The data of PanLex are lexical, so the data model underlying the PanLex database is partly that found in lexicography. However, PanLex isn’t just a large multilingual dictionary, and the terms that we use to describe the components of the PanLex database are in some ways specific to PanLex. Conversely, some common lexicographic concepts, such as “entry” and “headword”, don’t apply directly to PanLex.
The main concepts in PanLex are the following:
- A language is the set of linguistic varieties designated by a single ISO 639 three-letter (“alpha-3”) code. This code is the language code.
- A language variety is a particular variety of a language, designated by a three-digit variety code. Variety codes are specific to PanLex, starting with 000, then 001, etc.
- Each unique language variety is designated with a uniform identifier (UID) consisting of the language code, a hyphen, and the variety code. For example,
- Criteria for creating new variety codes include (but are not limited to) regional variation and different writing systems. For example,
eng-004designates American English and
rus-001designates romanized Russian. The most widely spoken variety of a language is often variety 000, but there is no systematic rule for the assignment of variety codes.
- An expression is a string of characters in a language variety, representing a lexeme or lexicalized phrase. The string is, where possible, the standard written form of the lexeme (its lemma) or phrase. Sometimes two or more lexemes in a language variety, such as “tear” (rip) and “tear” (teardrop) in English, share the same written form, and so are a single expression in PanLex.
- A resource is anything (for example, a print dictionary or a website) that documents equivalences between or among expressions. Most commonly, it translates expressions from one language variety to another, but it may document synonyms within a single language variety instead (for example, a thesaurus).
- A source is a resource, or part of a resource, as represented in PanLex. Sometimes a resource contains more than one PanLex source, such as a bilingual dictionary that has translations in both directions. Each source has a label of the form
yyyare language codes and
Zzzis a brief source identifier, generally the first author’s surname. For example, the source label
eng-ben:Burfordindicates that the source contains translations between varieties of English (
eng) and Bengali (
ben), and that Burford is the principal author. When a source contains more than two or three languages, the designation
mul, meaning “multiple languages”, may be used in lieu of two or more of its languages.
- A meaning is an arbitrary number assigned to each set of intertranslated expressions in a source. For example, an English-German dictionary may contain an entry “head — Kopf; Chef”, intending to communicate that “head” has two senses with distinct German translations. PanLex recognizes these as distinct meanings, assigning one to the set of “head” and “Kopf”, and the other to the set of “head” and “Chef”. Since each meaning belongs to some source, the equivalence that another source may assert between “head” and “Kopf” is a distinct meaning.
- A denotation is an arbitrary number assigned to each pairing of an expression with a meaning in a source. In the previous example, there would be four denotations: one for the assignment of “head” to the first meaning, one for the assignment of “Kopf” to the first meaning, one for the assignment of “head” to the second meaning, and one for the assignment of “Chef” to the second meaning.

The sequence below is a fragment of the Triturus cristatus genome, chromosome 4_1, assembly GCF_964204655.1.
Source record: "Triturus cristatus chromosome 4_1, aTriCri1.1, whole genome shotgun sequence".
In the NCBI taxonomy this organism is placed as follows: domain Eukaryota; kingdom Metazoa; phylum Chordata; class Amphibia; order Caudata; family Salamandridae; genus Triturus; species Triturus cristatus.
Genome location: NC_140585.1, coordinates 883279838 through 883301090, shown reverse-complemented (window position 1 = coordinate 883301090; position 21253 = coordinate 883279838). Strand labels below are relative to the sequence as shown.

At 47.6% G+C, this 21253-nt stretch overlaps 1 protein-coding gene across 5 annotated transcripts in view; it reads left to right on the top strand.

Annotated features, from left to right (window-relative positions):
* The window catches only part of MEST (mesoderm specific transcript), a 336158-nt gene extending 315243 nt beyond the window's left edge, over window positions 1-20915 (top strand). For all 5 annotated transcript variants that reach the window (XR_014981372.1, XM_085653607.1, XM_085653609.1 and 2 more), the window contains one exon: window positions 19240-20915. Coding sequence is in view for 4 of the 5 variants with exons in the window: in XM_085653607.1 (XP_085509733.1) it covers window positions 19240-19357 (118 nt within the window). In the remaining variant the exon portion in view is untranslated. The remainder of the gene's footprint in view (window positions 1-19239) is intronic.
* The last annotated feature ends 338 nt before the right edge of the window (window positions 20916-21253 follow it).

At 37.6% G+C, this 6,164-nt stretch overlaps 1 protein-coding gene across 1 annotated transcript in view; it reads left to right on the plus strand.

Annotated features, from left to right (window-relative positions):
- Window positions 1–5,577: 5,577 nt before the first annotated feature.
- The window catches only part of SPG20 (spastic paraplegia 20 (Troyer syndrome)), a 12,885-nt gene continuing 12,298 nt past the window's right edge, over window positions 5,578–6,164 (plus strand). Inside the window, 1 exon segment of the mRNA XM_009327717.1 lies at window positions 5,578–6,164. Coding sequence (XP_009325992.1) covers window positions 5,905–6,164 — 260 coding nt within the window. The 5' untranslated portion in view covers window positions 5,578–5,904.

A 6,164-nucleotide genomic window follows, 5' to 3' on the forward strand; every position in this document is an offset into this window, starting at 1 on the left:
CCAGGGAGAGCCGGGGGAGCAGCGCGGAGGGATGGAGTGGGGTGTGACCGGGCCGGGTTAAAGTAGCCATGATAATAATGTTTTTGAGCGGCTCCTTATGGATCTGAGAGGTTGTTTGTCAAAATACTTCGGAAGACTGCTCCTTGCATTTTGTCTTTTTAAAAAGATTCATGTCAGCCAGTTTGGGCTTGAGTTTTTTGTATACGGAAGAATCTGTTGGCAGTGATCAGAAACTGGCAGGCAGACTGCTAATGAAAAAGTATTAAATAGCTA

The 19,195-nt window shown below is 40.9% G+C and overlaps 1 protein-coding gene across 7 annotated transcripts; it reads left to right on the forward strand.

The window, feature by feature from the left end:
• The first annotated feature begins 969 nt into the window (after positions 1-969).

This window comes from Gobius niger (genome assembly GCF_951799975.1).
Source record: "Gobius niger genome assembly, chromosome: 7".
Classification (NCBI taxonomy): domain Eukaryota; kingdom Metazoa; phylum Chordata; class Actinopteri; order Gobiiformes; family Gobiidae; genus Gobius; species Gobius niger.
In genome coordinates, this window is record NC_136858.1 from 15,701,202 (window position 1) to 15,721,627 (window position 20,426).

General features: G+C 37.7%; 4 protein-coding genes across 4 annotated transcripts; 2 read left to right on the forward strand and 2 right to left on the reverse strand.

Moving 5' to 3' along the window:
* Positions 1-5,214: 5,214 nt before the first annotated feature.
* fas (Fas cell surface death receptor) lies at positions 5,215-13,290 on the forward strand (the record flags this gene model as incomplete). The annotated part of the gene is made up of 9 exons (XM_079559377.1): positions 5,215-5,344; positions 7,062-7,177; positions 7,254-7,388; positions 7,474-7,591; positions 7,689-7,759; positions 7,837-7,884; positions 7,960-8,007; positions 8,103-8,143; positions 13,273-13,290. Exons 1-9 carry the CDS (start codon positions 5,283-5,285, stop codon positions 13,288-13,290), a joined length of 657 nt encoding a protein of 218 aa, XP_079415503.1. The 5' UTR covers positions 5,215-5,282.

- A translation is an expression that is arguably equivalent to another expression. If it is a distance-1 translation, the equivalence is attested by a source. If it is a distance-n translation, where n > 1, the equivalence is inferred from chains of distance-1 translations, with n being the length of the shortest chain.
- A definition is an explanatory string in some language variety, describing a meaning. Definitions are typically found in PanLex when a source does not provide a translated expression, or annotates the expression in some way. For example, “kind of white crab found on the beach” and “tear (rip)” would be
eng-000definitions. In the second case, the expression “tear” could easily be extracted and included in the meaning, along with the definition.
- A classification is a way of indicating a category or relation. Currently only meanings and denotations can be classified, but in principle sources, languages, and language varieties could be classified as well. Each classification is specified with a superclass expression (when possible, taken from a recognized standard that has been added to PanLex as an artificial language variety) and a class expression (sometimes taken from a recognized standard, sometimes from a spoken language variety). Example uses of classifications are to indicate the part of speech of a denotation (noun), the speech register of a denotation (formal), the semantic domain of a meaning (physics), and the semantic relation between a meaning and an expression (for example, a meaning containing English “blacken” could be classified as the inchoative of English “black”).
- A property is similar to a classification but is specified with an attribute expression (similar to a classification’s superclass expression) and an arbitrary string. Example uses of properties are to indicate a denotation’s phonetic transcription and a meaning’s identifier (if a resource assigns unique identifiers to its meanings).
For a more technical description of these and other concepts and how they are implemented, you can read about the design of the PanLex database.